Developing a “Research-Active” Curriculum

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It is clear that a research-intensive university should be structured and organised around a strong emphasis on developing a “research-active” curriculum that socialises students into inquiry-based learning from day one. By 2026, students’ successful transition from university to professional life will require the ability to resolve problems in an analytic manner, to evaluate evidence and take rational decisions based on it, as well as to defend one’s choices in a clear, articulate manner. In this, a “research-active” curriculum is best suited to support students’ engagement in research and inquiry.

Multiple approaches have attempted to link research and teaching, many focusing on promoting students’ research in their capstone/final year, initiated and administered by the relevant College or School, and focused on individual students’ research contribution in the form of a dissertation. I would argue that a “research-active” curriculum would challenge many of these approaches by going beyond them: it would focus instead on student-driven processes taking place throughout students’ years at university; it would reward collaborative work rather that merely individual research; it would be integrated across the curriculum, rather than in a final-year dissertation; it would link research skills to post-university employability.

Most importantly, a research-active curriculum would focus on more than formal teaching: I would like to see the University of Birmingham look carefully at the strategies of a number of American universities that have created centres for undergraduate research (at the University of Maryland, the University of Pennsylvania, at UC Davis, and elsewhere). We may be able to expand the University of Birmingham Undergraduate Research Experience scheme by encouraging faculty to create and publicise research opportunities for students; by instituting an undergraduate research day where students could showcase research; or by linking to Universitas 21 network opportunities. Back in my undergraduate days, the opportunity to get involved in, and write for, a student-run journal (the Yale Review of International Studies) convinced me to embark on postgraduate study and an academic career. Nurturing such initiatives within the University of Birmingham should form part of our vision for the future, and of our “Big Conversation.”

Gerasimos Tsourapas
Lecturer in Middle East Politics

6 thoughts on “Developing a “Research-Active” Curriculum”

  1. Gerasimos makes an important point and one that I would like to pursue further in this Big Conversation. In a ‘Research-Intensive’ university surely we should offer a ‘Research-Active’ curriculum…from day one!

    The question is: what does this mean in practice? What would we need to change in order to achieve that ambition? How quickly can we do it? Further thoughts on these points would be welcomed.

    1. We are doing research on this. Who can I talk to in the team running this initiative, to explain what we have found so far?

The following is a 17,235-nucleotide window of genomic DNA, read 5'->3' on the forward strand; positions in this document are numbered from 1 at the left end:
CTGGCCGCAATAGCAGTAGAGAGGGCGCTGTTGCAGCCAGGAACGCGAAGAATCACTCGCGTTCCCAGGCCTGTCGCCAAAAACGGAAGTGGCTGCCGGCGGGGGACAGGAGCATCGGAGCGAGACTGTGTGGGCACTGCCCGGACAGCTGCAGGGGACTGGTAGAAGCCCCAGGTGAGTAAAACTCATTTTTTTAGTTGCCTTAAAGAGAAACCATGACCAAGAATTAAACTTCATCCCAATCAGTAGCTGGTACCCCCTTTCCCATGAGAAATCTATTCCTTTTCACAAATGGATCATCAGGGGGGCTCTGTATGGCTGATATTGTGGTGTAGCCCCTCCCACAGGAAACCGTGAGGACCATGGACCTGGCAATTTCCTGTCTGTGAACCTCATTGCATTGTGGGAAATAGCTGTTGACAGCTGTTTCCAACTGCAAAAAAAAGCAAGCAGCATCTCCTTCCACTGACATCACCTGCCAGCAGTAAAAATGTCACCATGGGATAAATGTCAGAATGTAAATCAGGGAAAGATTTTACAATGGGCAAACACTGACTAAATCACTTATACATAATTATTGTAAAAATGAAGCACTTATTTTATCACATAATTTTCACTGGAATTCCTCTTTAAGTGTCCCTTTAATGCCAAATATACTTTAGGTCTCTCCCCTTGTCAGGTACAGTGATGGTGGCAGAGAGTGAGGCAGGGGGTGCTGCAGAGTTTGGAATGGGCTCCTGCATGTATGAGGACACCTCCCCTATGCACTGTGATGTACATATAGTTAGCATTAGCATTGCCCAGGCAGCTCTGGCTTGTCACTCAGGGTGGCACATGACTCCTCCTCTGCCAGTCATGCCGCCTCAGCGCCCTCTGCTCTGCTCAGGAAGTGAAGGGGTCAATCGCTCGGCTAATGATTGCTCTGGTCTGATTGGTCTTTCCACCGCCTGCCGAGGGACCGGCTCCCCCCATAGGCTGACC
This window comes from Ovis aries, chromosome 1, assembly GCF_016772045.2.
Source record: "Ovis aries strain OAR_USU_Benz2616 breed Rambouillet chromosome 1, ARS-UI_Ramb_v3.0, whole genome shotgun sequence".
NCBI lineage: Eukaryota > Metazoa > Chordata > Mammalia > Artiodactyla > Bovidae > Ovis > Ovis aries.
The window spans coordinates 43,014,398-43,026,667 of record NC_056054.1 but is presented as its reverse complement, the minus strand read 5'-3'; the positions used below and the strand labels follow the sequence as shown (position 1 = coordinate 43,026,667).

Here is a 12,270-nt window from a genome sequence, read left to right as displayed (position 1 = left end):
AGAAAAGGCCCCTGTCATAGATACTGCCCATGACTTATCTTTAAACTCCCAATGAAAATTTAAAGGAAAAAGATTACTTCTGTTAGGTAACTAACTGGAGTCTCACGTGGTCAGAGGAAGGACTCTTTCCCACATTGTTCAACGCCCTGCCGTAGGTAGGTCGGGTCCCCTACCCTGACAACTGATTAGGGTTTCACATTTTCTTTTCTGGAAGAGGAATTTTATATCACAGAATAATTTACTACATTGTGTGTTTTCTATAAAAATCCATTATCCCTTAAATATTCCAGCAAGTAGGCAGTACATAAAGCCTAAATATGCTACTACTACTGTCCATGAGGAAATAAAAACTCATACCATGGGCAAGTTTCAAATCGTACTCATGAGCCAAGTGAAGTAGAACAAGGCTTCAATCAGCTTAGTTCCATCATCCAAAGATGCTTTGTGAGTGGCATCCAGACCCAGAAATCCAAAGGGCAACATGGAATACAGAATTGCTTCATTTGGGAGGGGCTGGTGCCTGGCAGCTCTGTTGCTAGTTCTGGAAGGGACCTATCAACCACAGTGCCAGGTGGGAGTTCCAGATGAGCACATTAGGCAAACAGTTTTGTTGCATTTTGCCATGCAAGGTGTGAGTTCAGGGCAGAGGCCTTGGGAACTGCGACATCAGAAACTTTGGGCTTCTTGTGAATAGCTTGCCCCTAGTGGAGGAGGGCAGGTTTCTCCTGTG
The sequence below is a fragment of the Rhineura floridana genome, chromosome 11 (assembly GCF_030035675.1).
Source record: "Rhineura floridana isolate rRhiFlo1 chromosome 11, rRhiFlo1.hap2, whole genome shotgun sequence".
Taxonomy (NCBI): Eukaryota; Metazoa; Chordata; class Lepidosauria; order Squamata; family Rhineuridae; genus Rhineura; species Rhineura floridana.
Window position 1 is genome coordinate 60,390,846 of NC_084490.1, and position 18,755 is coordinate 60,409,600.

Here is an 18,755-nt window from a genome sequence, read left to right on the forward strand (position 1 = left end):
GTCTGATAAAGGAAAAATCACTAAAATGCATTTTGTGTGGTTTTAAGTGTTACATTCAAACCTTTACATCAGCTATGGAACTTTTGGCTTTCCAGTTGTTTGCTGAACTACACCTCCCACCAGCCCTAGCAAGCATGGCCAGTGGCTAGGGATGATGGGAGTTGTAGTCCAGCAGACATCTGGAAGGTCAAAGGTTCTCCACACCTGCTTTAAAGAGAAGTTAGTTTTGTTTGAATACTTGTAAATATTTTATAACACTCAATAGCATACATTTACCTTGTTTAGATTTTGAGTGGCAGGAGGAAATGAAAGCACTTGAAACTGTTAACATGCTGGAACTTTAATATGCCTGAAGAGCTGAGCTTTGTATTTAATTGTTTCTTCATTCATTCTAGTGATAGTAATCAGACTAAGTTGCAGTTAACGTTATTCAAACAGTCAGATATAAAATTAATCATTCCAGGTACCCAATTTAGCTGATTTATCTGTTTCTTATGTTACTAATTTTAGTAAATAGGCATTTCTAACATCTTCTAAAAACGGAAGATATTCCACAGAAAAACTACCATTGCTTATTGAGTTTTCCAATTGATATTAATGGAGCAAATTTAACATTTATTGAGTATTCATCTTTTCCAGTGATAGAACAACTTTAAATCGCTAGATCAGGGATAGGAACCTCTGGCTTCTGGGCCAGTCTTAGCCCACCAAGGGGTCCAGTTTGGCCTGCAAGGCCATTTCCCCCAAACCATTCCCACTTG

2. Hi Chris, You can come and talk to me in the DPVC (Student Experience) office (J.a.gilson), or Jon Green DPVC (Education, or to Kathy herself (K.Armour). It would be great to know what you have done so far.

  3. Gerasimos,
    You make some great points and I wonder if we should start by seeing what we actually do at present that integrates the research culture into our everyday practice. I would also be really interested to know whether our approvals structures encourage this kind of thinking when we plan our modules and programmes, or whether we ought to think carefully about exactly how we can promote a different kind of thinking.

  4. Is there perhaps a way of involving undergraduate and postgraduate students more in our existing research centres, even having them join a research centre (with a kind of student membership which could be different from an academic’s membership) when they start their degree? Student membership could involve being invited to some of the talks that are given within the centres, being invited to special student-focused Q+A sessions with academics who are invited here to conferences, publishing their work in online student journals related to the centres, involvement in conference organisation. The level and type of involvement would vary enormously from centre to centre, but we could have student member ships of centres as a kind of over-arching principle.

  5. We are working on this in the Curriculum Development Implementation Group for the Collaborative Teaching Laboratory (for those that aren’t aware of this, it’s being built between Biosciences and the Learning Centre and will be for STEM subjects). We are developing collaborative modules for first and second year students that will incorporate research. A recent workshop we ran on Research Intensive Teaching in STEM revealed that there is already a lot of good practice going on here….. we need to share it.

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